Monitors have come a long way from the first monitors I used that would show only text and were one bit. The CRT (think your old television set before they went flat screen) was the way to go until the early 90’s when the TFT LCD screens starting coming out (TFT= Thin Film Transistor, LCD= Liquid Crystal Display). These earlier LCD screens were backlight with a CCFL (Cold Cathode Fluorescent Lamp) but have been replaced by LED (Light Emitting Diode) backlighting. To add to the confusion, LCDs can vary in the manner of display of their crystals. Acronyms you will see are TN, VA and IPS. Instead of understanding what these mean, just remember IPS = best for photo editing. Next best is VA. Some of these new monitors can actually display wider color gamuts (Color space, remember from the first Blog, http://wp.me/p1nDrL-7y) than the Adobe 1998 Color space. Hence better correlation in color from scene to camera to monitor.
Problem with all monitors is that they are too bright and their colors are not consistent to a common reference color. Before we get into managing your monitor, lets talk about your room situation. I remember a friend giving a talk about room situation in his color management talk in the early days of digital (before digital cameras when we were scanning film and editing in Photoshop. In order to be consistent about color in his workspace, he painted his walls as close to 18% grey as possible, had blinds that darkened the windows and even put on a black lab coat so no color would be reflected back onto the monitor from his clothing and possibly influence his vision. He was way ahead of his time back in the mid 90’s. So, just close your blinds, make sure no lights are shining directly on your monitor, dim the lights some if you routinely get sunburn from them while editing.
Profiling and calibrating your monitor.
There are numerous devices out there that will work for managing your monitor. If you want to spring for one of the best monitors (EIZO CG275W 27 inch or EIZO CG245W), they come with built-in calibration systems that work very well. But you will fork out $2850 -$3300 for each one. Considering the quality and the fact that they come with a 5 year warranty, they are worth the price if you are a professional photographer.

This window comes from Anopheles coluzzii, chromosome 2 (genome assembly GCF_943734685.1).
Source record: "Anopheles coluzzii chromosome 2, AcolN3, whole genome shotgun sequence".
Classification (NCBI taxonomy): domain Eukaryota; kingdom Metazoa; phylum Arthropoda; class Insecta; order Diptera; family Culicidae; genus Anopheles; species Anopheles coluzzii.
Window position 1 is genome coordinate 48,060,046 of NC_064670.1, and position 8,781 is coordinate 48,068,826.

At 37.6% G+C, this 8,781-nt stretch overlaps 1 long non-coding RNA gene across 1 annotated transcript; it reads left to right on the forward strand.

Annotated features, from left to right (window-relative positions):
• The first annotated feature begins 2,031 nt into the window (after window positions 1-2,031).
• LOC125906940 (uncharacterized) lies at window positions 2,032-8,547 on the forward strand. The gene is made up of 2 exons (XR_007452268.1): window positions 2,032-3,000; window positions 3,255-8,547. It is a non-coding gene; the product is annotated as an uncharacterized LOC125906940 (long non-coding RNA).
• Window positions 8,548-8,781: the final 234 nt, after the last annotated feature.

Since I have been using a Datacolor Spyder since they first came out, I will talk to you about using one. You can go to Datacolor website to compare the different models (Datacolor Spyder version comparison), but I chose the Elite.
First is to install the software. You will register with Datacolor using your serial number. Then the instructions are to plug in the Spyder before launching the software.
Once you launch the software with the Spyder connected, you will see this screen, which will painlessly walk you through the proper steps of calibration (including reminding you to warm up your monitor for 30 minutes prior to calibration). It even measures the brightness of the monitor and sets it automatically.
After running through the brightness and white point, the software will then step through red, green, blue and gray patches to profile the monitor to known values for those patches.
Once this is done, you save the profile by clicking SAVE. Nothing else to do, at least on my Mac Pro with 30 inch ACD. It used to be a pain on Windows system to know where to go to install the new profile.
After you have saved the new profile (computer automatically uses this profile), it allows you to view the uncalibrated view and then the calibrated view. Big change.
The software even allows you to set a reminder for the interval to recalibrate. I set mine for 1 month, but if I am printing, I usually calibrate before printing.
In the next blog I will show you how to set your Lightroom and Photoshop. For more information about Digital workflow and monitor Calibration, go to ASMP dpBestWorkflow